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Article << Previous     |         Contents Vol 113(3)

The conservation status of Australian malurids and their value as models in understanding land-management issues

A. Skroblin A B D and S. A. Murphy C

A Research School of Biology, Australian National University, ACT 0200, Australia.
B Australian Wildlife Conservancy, Mornington Wildlife Sanctuary, PMB 925, Derby, WA 6728, Australia.
C Anangu Pitjantjatjara Yankunytjatjara Land Management, PMB 227 Alice Springs, NT 0872, Australia.
D Corresponding author. Email: anjaskroblin@yahoo.com

Emu 113(3) 309-318 http://dx.doi.org/10.1071/MU12075
Submitted: 1 September 2012  Accepted: 22 February 2013   Published: 15 August 2013

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The conservation status of many birds in Australia has been deteriorating in response to human activities. Changes to land-management practices are required to halt declines but, in many cases, the causal mechanisms of declines are poorly known and so it is difficult to provide appropriate management directives. Of the 23 Australian species of Maluridae, 12 have infrataxa that meet the criteria for inclusion within an IUCN Red List category. The family possesses characteristics that make it ideal for research relevant to improving conservation outcomes for the Maluridae and other threatened taxa: the family is widely distributed, has been exposed to the varying pressures that operate in diverse habitats across Australia, and infrataxa have broadly similar ecologies and yet disparate conservation listings. Here we describe the conservation status of the taxa within the Maluridae and outline how the family can be used as models to test mechanisms associated with declines and for developing concepts to enhance conservation management. We argue that disparate responses of sympatric malurids to the same land-management regimes can be used to identify characteristics that make species vulnerable to environmental pressures. Quantitative insights into how malurids respond to threatening processes may provide directives for management of a range of threatened species.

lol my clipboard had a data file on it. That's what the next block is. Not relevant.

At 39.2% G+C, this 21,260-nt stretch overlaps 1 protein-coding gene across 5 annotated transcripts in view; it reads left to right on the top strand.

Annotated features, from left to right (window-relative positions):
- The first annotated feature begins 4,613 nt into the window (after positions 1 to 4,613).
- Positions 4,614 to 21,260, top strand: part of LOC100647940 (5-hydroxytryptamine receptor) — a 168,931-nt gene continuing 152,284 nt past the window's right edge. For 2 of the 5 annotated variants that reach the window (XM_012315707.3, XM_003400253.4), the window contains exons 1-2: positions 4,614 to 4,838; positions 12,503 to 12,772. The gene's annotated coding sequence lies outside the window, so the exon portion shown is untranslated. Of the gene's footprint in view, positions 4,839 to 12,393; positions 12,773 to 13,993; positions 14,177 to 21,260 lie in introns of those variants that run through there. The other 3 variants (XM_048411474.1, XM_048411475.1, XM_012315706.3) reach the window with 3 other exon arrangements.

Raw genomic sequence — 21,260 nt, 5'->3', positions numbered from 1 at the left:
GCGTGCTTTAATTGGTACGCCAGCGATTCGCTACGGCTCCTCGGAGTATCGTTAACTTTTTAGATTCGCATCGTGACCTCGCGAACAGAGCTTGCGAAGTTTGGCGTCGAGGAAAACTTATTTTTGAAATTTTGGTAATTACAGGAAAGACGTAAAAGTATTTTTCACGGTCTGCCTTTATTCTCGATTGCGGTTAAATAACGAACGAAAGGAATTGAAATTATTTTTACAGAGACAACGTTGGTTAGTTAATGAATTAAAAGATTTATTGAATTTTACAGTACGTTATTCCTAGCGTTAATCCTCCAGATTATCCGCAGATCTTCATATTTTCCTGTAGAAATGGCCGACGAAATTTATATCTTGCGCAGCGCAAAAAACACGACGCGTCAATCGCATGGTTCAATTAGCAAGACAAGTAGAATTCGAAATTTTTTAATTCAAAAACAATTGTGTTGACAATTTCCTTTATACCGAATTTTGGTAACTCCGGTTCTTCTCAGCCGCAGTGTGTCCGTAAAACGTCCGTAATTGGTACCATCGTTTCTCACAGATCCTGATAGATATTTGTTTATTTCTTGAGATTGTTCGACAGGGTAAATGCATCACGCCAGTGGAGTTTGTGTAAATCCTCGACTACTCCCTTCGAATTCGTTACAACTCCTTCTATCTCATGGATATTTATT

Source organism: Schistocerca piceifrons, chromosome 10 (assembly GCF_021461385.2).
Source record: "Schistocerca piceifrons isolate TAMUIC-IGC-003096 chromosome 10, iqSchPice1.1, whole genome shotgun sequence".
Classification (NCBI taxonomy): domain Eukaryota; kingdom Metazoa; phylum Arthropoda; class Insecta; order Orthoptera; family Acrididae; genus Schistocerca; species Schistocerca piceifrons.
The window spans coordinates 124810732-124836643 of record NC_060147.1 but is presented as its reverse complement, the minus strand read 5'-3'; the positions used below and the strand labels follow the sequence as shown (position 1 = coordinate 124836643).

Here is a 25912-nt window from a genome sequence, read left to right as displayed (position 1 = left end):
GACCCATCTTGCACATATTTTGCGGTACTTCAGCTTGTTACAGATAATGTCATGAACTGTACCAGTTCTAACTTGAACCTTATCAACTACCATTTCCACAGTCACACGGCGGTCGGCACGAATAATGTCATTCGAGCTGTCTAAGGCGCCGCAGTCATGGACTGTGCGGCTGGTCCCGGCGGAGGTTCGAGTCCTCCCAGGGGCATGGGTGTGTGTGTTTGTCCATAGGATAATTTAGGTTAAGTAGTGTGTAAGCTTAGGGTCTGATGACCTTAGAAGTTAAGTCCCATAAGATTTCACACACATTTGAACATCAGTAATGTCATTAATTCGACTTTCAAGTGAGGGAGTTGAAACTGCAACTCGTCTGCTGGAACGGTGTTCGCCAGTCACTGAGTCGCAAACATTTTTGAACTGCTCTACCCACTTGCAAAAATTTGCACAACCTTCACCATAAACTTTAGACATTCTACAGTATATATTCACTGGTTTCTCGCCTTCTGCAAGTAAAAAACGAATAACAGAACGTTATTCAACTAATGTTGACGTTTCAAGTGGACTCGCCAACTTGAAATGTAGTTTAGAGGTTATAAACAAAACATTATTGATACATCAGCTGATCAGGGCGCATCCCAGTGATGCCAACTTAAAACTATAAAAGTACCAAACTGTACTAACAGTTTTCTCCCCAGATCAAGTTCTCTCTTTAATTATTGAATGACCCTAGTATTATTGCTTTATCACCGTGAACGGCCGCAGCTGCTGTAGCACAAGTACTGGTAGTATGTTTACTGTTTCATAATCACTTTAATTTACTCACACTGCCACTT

Additional keywords: Amytornis, fairy-wren, emu-wren, grasswren, land management, Maluridae, Malurus, Stipiturus.


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